So many times couples dissatisfied with their relationships (but committed to making their relationships work) ask me what the secret is to creating a healthy relationship or marriage. They probably feel let-down when I tell them that there’s no “secret,” no quick fix. As with anything worthwhile, it takes focus and effort and consistency. And a big dash of follow-through.
After all, how many times have you heard someone touting a big diet breakthrough (“The Secret to Getting the Body You Want!”), and when you look closely, you see that what they’re suggesting is not a secret (nor is it ‘quick’) at all: it’s consuming fewer calories and expending more energy in the form of exercise.
Building a healthy relationship is no different—it requires common sense and a willingness to do the work. However, it’s important that you don’t ignore certain aspects of your life when attempting to strengthen your relationship. What do I mean? I think an example might help illustrate my point.
Meet Clare and Tony…giving up while marching on
“I don’t know how to put my finger on it,” Clare told me. “Something is missing, but it’s not like something is wrong–wrong. I mean, I don’t think Tony is cheating on me or anything. He’s not doing drugs. He hasn’t lost his job. He’s not mean to me or the kids…” Her words trailed off as she gazed out the window.
“That’s a good start,” I said, “establishing what’s not going on for Tony. Can you try to express what is going on?” Tony was supposed to be here, too, but it was no secret that couples counseling was Clare’s idea (he didn’t see any problems with their marriage of 12 years) and he was coming along just to appease her. They’d come to two sessions together, but this time Tony texted her to tell her to go alone; he said he’d had a tiring day at work and just needed to sleep.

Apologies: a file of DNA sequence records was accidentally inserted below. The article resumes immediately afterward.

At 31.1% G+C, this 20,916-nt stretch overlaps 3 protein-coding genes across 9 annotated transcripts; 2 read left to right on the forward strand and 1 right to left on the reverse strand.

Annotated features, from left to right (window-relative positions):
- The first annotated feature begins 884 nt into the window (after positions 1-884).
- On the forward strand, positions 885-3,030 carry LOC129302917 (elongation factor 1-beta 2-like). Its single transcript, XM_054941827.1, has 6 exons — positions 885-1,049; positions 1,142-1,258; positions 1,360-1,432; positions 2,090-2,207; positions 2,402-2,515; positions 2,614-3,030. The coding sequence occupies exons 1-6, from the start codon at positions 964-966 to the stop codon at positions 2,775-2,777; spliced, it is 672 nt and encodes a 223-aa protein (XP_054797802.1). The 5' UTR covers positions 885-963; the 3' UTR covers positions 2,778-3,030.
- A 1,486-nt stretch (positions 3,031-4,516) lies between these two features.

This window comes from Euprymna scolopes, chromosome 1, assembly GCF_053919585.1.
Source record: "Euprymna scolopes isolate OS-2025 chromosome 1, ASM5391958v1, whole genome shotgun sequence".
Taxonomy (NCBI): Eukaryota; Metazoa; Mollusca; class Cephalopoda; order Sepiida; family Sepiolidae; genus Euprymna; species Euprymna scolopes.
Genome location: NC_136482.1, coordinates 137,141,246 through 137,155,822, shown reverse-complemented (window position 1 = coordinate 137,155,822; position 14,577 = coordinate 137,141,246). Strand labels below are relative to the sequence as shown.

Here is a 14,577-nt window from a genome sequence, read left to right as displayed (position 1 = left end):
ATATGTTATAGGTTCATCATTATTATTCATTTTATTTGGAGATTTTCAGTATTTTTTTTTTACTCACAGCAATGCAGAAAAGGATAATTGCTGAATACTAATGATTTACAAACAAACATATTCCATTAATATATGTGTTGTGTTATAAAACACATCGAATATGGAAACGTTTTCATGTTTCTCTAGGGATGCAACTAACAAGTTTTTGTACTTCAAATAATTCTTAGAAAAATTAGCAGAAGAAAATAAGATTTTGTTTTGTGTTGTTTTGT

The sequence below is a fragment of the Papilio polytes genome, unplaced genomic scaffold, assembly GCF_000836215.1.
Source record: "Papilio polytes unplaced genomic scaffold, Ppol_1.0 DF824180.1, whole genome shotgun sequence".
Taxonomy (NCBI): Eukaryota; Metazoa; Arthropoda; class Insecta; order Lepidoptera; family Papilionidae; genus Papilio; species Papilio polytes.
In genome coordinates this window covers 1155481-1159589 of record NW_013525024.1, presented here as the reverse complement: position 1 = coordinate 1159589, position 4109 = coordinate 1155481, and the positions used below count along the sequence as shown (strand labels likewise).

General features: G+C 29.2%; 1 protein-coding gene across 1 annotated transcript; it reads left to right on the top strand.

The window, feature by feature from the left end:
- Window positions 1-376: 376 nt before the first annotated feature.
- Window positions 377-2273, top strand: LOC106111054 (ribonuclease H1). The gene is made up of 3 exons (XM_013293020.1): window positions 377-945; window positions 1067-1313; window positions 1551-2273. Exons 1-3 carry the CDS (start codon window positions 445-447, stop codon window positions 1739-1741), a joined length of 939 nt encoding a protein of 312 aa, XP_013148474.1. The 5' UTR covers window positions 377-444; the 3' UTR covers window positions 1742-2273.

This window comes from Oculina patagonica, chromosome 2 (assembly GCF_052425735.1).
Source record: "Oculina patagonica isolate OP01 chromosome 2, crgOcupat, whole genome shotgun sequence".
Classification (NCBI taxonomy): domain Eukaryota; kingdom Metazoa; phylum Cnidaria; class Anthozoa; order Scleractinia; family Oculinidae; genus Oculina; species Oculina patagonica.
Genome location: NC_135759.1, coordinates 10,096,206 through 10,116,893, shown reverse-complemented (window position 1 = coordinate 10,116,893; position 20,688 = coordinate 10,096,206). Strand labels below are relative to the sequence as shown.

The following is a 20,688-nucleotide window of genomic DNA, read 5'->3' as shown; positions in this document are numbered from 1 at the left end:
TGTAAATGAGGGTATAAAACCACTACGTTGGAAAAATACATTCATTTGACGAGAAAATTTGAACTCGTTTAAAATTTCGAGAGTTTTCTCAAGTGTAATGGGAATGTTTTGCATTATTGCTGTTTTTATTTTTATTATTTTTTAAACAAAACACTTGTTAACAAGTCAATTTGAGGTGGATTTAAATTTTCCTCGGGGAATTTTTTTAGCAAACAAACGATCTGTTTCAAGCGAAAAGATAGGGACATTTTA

She thought about my question for awhile. She seemed to answer carefully. “It feels like he’s given up. Not just with me and the kids, but in general. He’s there, but not fully there.”
I asked her if she could be more specific.
“For example, I thought it would be a good idea if we did something in common. Something fun, something outside of the obligations of work and house and kids. So I signed us up for a ‘cuisines of the world’ cooking class at the community college, which he agreed to, mind you. But then when the first night came, he said he was ‘too beat’ and just wanted to veg on the couch. ‘But you go ahead,’ he said. ‘I don’t want to stop you.’”
“We had a big fight,” she went on, “because I said all he ever did was veg on the couch…” She bit her lip and hesitated. “Worse, I said the sofa cushion was glued to his ass.” She laughed nervously. “That went over like a lead balloon! He told me that I should follow him around at work one day and I’d see he’s on his feet nonstop. And that’s true, his job is physical (and I’m at a desk all day at work). But there have been opportunities for promotions or getting into a different aspect of the company, and he never tries, never does the professional development a move would require.”
“It’s not like a want him to suddenly be a go-getter or anything,” Clare said. “But it feels like over the last couple of years, he’s started marching through life instead of taking part in it. I’m not sure if that makes sense.”